• Keyword tools
  • Competitor websites
  • Google search results auto fill
  • Related Google search queries
  • Google Trends

Generally, shoot for long-tail keywords (phrases of four words or more) that have more research intent and are generally less competitive. For local SEO, focusing on location based keywords will also prove crucial. While I wouldn’t recommend newbies conducting their own keyword research, there are plenty of tools available to help you get started.

Establishing Your Brand

Now, you need to establish your presence across the wbe. This will include:

  • Registering in local/industry directories
  • Acquiring branded citations across the web
  • Guest posting on relevant publications to promote your brand
  • Creating a Google My Business Page, as well as a Bing page

Branding should be top-of-mind when creating content on your own site. You’ll need to craft a unique voice in your content and tag each web page with brand logos, colors, and badges. Keep branding consistent and on-par with your value statement as a company.

Creating Content

The importance of a content marketing strategy should not be overlooked. Along the same lines as SEO, content is an effective demand generator and lead nurturer. Create content that seeks to facilitate conversions on your site, cultivate thought leadership on external publications, and answer user queries for relevant searches in your industry.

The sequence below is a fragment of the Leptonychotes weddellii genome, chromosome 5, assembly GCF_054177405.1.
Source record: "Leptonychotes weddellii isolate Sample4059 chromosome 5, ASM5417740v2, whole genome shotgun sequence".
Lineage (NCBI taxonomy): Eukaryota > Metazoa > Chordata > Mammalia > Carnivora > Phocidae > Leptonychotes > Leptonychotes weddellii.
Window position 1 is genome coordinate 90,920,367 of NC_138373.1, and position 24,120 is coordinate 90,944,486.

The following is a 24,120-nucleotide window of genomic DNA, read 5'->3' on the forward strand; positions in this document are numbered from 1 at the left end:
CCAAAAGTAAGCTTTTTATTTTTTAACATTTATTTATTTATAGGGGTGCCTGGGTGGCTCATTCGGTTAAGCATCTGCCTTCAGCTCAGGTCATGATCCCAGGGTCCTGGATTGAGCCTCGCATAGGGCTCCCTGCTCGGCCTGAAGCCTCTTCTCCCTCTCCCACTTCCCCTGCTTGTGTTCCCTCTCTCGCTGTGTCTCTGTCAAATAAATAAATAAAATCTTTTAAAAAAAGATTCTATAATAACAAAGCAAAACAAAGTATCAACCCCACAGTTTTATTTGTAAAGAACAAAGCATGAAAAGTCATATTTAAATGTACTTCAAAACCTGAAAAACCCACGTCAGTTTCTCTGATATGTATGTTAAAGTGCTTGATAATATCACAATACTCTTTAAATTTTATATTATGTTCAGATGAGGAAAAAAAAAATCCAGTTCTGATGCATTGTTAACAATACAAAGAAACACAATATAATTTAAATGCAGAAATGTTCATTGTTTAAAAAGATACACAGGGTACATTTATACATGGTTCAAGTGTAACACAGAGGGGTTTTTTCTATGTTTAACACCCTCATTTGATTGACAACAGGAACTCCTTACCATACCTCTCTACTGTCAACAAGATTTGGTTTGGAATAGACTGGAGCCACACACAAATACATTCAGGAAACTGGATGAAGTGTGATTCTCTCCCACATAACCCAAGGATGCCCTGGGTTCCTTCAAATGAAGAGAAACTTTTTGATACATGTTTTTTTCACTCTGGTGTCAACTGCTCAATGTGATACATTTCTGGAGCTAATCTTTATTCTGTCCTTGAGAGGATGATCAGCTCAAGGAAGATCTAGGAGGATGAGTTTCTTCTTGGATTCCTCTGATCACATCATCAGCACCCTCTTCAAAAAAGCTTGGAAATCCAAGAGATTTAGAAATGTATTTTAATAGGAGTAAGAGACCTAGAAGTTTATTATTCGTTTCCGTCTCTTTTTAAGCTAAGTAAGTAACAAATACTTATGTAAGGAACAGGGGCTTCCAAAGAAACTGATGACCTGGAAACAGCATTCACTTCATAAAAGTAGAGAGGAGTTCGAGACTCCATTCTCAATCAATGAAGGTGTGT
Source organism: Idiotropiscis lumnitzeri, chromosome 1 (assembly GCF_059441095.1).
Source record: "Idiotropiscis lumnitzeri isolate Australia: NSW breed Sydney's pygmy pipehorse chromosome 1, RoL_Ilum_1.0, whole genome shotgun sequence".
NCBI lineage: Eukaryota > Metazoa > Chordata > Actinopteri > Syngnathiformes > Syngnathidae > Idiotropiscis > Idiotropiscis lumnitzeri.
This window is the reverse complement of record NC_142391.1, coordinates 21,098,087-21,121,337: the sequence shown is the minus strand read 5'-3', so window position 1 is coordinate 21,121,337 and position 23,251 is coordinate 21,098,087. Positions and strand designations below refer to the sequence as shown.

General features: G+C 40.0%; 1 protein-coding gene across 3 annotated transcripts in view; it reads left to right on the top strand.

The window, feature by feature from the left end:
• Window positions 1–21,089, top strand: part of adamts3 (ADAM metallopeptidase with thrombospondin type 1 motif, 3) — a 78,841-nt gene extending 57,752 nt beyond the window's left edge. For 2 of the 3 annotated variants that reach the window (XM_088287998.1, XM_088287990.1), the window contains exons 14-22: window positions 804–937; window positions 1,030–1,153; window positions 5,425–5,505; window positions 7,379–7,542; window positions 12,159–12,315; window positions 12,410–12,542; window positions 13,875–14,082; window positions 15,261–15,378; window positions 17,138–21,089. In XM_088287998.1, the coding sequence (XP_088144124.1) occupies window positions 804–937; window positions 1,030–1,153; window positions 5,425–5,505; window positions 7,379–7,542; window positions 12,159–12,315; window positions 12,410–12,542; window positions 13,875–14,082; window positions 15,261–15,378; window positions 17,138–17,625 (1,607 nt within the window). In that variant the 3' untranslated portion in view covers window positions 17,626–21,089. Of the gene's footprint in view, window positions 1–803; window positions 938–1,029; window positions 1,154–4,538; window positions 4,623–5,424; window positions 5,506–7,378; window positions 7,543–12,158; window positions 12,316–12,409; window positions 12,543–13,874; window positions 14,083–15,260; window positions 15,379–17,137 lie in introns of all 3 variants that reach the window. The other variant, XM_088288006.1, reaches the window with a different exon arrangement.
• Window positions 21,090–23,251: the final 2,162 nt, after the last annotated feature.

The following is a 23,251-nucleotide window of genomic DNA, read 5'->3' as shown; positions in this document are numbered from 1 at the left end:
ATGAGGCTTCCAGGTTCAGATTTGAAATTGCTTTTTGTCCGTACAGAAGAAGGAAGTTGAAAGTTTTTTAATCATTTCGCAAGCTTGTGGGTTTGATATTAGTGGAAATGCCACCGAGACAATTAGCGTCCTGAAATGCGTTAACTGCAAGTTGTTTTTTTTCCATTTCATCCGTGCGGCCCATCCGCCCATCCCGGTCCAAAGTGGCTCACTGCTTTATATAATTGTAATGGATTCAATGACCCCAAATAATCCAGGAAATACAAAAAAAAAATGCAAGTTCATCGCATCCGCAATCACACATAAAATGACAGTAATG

Blog content is also effective for keeping your customers up to date on company news, as well as creating authority for your brand in your industry.

Allocating Budget for Omnichannel Marketing

Finally, you knew there would be a catch. But you honestly shouldn’t silo your efforts to just organic search marketing. Paid media, email marketing, social media marketing, and retargeting are all effective strategies for acquiring more inbound leads and getting your brand some visibility over the web.

Final Thoughts

As an entrepreneur and business owner, I have seen firsthand the growth of the digital marketing industry and used it to successfully scale many of my businesses. SEO is a vrtually free strategy and one that you can’t afford to invest in.